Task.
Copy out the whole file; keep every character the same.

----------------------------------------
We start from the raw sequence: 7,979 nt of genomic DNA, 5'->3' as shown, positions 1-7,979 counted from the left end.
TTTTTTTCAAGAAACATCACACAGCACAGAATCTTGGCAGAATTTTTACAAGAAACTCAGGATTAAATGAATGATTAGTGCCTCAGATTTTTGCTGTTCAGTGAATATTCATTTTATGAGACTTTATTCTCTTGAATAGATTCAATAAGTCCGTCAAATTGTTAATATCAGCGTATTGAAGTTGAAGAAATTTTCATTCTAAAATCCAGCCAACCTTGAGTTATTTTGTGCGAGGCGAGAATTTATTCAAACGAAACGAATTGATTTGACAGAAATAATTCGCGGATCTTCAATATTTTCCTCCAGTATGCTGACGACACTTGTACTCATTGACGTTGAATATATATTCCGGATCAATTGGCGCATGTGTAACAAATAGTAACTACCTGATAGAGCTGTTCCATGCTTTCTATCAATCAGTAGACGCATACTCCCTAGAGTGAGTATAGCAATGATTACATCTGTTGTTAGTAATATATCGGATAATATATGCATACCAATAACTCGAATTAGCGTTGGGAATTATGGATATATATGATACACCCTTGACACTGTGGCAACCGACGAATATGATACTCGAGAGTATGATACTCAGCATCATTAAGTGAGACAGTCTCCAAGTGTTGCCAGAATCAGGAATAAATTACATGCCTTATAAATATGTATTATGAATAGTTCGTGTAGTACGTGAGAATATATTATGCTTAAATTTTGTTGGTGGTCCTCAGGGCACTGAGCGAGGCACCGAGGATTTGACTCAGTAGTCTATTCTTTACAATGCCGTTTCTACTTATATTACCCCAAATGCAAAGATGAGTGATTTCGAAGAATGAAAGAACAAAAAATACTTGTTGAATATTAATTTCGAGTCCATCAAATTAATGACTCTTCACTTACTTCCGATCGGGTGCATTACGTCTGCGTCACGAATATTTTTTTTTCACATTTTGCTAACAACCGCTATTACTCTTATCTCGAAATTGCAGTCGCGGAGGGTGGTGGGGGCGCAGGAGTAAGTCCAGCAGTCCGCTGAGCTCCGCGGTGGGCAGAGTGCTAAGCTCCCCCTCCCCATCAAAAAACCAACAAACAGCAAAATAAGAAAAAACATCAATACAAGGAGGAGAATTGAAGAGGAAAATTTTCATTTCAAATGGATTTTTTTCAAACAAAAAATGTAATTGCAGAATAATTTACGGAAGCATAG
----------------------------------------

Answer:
We start from the raw sequence: 7,979 nt of genomic DNA, 5'->3' as shown, positions 1-7,979 counted from the left end.
TTTTTTTCAAGAAACATCACACAGCACAGAATCTTGGCAGAATTTTTACAAGAAACTCAGGATTAAATGAATGATTAGTGCCTCAGATTTTTGCTGTTCAGTGAATATTCATTTTATGAGACTTTATTCTCTTGAATAGATTCAATAAGTCCGTCAAATTGTTAATATCAGCGTATTGAAGTTGAAGAAATTTTCATTCTAAAATCCAGCCAACCTTGAGTTATTTTGTGCGAGGCGAGAATTTATTCAAACGAAACGAATTGATTTGACAGAAATAATTCGCGGATCTTCAATATTTTCCTCCAGTATGCTGACGACACTTGTACTCATTGACGTTGAATATATATTCCGGATCAATTGGCGCATGTGTAACAAATAGTAACTACCTGATAGAGCTGTTCCATGCTTTCTATCAATCAGTAGACGCATACTCCCTAGAGTGAGTATAGCAATGATTACATCTGTTGTTAGTAATATATCGGATAATATATGCATACCAATAACTCGAATTAGCGTTGGGAATTATGGATATATATGATACACCCTTGACACTGTGGCAACCGACGAATATGATACTCGAGAGTATGATACTCAGCATCATTAAGTGAGACAGTCTCCAAGTGTTGCCAGAATCAGGAATAAATTACATGCCTTATAAATATGTATTATGAATAGTTCGTGTAGTACGTGAGAATATATTATGCTTAAATTTTGTTGGTGGTCCTCAGGGCACTGAGCGAGGCACCGAGGATTTGACTCAGTAGTCTATTCTTTACAATGCCGTTTCTACTTATATTACCCCAAATGCAAAGATGAGTGATTTCGAAGAATGAAAGAACAAAAAATACTTGTTGAATATTAATTTCGAGTCCATCAAATTAATGACTCTTCACTTACTTCCGATCGGGTGCATTACGTCTGCGTCACGAATATTTTTTTTTCACATTTTGCTAACAACCGCTATTACTCTTATCTCGAAATTGCAGTCGCGGAGGGTGGTGGGGGCGCAGGAGTAAGTCCAGCAGTCCGCTGAGCTCCGCGGTGGGCAGAGTGCTAAGCTCCCCCTCCCCATCAAAAAACCAACAAACAGCAAAATAAGAAAAAACATCAATACAAGGAGGAGAATTGAAGAGGAAAATTTTCATTTCAAATGGATTTTTTTCAAACAAAAAATGTAATTGCAGAATAATTTACGGAAGCATAG